Exodus 32:11 MEANING

Exodus 32:11

(11-13) Moses has three arguments: (1) God has done so much for His people, that surely He will not now make all of none effect (Exodus 32:11); (2) their destruction will give a triumph to the Egyptians (Exodus 32:12); (3) it will nullify the promises made to Abraham, Isaac, and Jacob (Genesis 15:5; Genesis 17:2-6; Genesis 26:1; Genesis 28:12; Genesis 35:11), causing Moses to eclipse their glory, and to be looked upon as the true patriarch and progenitor of the "peculiar people" (Exodus 32:13). To these arguments he adds entreaties that God will be merciful, and change His purpose (Exodus 32:12).

(14) The Lord repented of the evil.--Moses' intercession was effectual. God spared the people at his desire. He is, therefore, said to have "repented"; not that He had really changed His purpose, for He had known from the beginning that Moses would intercede and that He would spare, but because He first announced a (conditional) purpose, and then announced a different one. The mode of speech is, as so frequently, anthropomorphic.

Verses 11-13. - Moses has three pleas wherewith he "wrestles with God:" -

1. Israel is God's people, for whom he has done so much that surely he will not now destroy them, and so undo his own work.

2. Egypt will be triumphant if Israel is swept away, and will misapprehend the Divine action.

3. The promises made to Abraham (Genesis 15:5; Genesis 17:2-6; etc.), Isaac (Genesis 26:4), and Jacob (Genesis 28:14; Genesis 35:11), which had received a partial fulfilment, would seem to be revoked and withdrawn if the nation already formed were destroyed and a fresh start made.

32:7-14 God says to Moses, that the Israelites had corrupted themselves. Sin is the corruption of the sinner, and it is a self-corruption; every man is tempted when he is drawn aside of his own lust. They had turned aside out of the way. Sin is a departing from the way of duty into a by-path. They soon forgot God's works. He sees what they cannot discover, nor is any wickedness of the world hid from him. We could not bear to see the thousandth part of that evil which God sees every day. God expresses the greatness of his just displeasure, after the manner of men who would have prayer of Moses could save them from ruin; thus he was a type of Christ, by whose mediation alone, God would reconcile the world to himself. Moses pleads God's glory. The glorifying God's name, as it ought to be our first petition, and it is so in the Lord's prayer, so it ought to be our great plea. And God's promises are to be our pleas in prayer; for what he has promised he is able to perform. See the power of prayer. In answer to the prayers of Moses, God showed his purpose of sparing the people, as he had before seemed determined on their destruction; which change of the outward discovery of his purpose, is called repenting of the evil.And Moses besought the Lord his God,.... As the Lord was the God of Moses, his covenant God, and he had an interest in him, he made use of it in favour of the people of Israel:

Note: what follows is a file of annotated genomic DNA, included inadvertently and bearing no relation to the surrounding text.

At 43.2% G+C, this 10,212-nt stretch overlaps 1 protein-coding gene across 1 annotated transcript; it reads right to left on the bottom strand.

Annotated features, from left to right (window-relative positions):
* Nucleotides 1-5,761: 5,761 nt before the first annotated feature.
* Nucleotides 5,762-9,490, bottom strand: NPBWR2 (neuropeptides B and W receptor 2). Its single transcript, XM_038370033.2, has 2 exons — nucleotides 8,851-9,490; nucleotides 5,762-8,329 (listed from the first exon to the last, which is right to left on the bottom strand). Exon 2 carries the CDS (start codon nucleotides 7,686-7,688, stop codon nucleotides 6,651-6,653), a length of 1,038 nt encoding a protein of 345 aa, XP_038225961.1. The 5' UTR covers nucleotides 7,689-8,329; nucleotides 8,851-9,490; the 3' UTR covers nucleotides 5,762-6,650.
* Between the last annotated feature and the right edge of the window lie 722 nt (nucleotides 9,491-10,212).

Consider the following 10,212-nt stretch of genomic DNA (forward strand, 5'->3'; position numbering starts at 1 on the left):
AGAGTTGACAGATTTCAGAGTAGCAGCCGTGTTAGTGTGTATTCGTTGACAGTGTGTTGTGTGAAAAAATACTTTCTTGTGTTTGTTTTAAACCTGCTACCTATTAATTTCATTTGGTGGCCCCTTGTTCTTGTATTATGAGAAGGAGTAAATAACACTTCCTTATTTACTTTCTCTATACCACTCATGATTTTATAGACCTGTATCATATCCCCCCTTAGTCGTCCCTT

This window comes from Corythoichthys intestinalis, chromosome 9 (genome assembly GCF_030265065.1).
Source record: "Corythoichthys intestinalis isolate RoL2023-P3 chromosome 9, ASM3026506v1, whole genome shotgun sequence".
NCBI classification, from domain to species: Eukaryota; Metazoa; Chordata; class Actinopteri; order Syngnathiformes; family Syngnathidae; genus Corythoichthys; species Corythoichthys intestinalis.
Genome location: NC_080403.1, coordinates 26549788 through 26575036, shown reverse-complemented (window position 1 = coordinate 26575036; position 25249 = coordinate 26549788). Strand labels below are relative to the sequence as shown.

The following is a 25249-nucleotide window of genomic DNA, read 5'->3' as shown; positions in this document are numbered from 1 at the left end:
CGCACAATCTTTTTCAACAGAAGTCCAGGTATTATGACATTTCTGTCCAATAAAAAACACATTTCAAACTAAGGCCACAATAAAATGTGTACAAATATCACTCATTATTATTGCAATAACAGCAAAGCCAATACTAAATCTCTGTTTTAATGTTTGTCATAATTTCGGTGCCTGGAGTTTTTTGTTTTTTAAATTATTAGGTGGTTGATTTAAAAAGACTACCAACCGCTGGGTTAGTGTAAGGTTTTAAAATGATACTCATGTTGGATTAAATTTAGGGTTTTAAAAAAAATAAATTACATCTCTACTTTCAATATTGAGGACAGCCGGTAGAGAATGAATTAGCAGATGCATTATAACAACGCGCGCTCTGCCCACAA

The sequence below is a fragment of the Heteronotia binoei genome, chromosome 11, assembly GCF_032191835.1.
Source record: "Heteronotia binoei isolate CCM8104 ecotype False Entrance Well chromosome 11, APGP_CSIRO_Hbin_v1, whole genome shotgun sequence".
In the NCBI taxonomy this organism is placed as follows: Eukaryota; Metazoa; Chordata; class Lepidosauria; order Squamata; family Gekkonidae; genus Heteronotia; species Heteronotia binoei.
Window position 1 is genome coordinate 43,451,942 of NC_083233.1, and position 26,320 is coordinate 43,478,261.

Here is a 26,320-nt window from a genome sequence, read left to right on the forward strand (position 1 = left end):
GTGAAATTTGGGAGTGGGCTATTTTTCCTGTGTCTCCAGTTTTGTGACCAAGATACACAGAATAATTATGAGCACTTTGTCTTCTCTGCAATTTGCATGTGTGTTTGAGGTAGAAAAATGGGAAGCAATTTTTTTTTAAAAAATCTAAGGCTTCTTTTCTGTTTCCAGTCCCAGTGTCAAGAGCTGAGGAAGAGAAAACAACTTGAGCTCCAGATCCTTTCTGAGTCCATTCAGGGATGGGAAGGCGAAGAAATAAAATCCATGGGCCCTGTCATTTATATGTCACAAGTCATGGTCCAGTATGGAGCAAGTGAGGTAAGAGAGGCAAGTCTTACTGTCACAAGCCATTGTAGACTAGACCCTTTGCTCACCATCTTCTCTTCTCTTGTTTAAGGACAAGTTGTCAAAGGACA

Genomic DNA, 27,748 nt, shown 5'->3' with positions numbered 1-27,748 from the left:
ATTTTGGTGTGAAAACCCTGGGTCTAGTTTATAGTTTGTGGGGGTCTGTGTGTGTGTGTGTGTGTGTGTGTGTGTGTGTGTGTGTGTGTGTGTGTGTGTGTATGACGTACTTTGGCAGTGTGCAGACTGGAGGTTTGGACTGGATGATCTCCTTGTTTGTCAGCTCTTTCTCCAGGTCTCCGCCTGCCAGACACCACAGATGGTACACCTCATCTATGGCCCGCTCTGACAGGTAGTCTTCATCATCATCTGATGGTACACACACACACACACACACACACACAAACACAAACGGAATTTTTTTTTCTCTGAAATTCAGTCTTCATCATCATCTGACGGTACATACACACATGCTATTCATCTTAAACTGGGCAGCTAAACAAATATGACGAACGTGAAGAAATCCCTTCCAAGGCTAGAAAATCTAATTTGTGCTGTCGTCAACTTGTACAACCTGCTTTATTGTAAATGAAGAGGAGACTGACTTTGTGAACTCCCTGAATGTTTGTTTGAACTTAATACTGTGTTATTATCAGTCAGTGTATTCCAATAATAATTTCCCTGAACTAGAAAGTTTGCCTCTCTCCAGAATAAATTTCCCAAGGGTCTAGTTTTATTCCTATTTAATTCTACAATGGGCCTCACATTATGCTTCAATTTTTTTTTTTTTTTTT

and said, why doth thy wrath wax hot against thy people? so as to think or speak of consuming them utterly; otherwise he knew there was reason for his being angry and wroth with them; but though they were deserving of his hot wrath and displeasure, and even to be dealt with in the manner proposed, yet he entreats he would consider they were his people; his special people, whom he had chose above all people, and had redeemed them from the house of bondage, had given them laws, and made a covenant with them, and many promises unto them, and therefore hoped he would not consume them in his hot displeasure; God had called them the people of Moses, and Moses retorts it, and calls them the people of God, and makes use of their relation to him as an argument with him in their favour; and which also shows that Moses did not understand that the Lord by calling them his people disowned them as his:

which thou hast brought out of the land of Egypt with great power, and with a mighty hand? this the Lord had ascribed to Moses, and observes it is an aggravation of their ingratitude to Moses, and here Moses retorts, and ascribes it to God, and to his mighty power; as for himself he was only a weak feeble instrument, the Lord was the efficient cause of their deliverance, in which he had shown the exceeding greatness of his power; and he argues from hence, that seeing he had exerted his mighty arm in bringing them from thence, that he would not now lift it up against them and destroy them.

Courtesy of Open Bible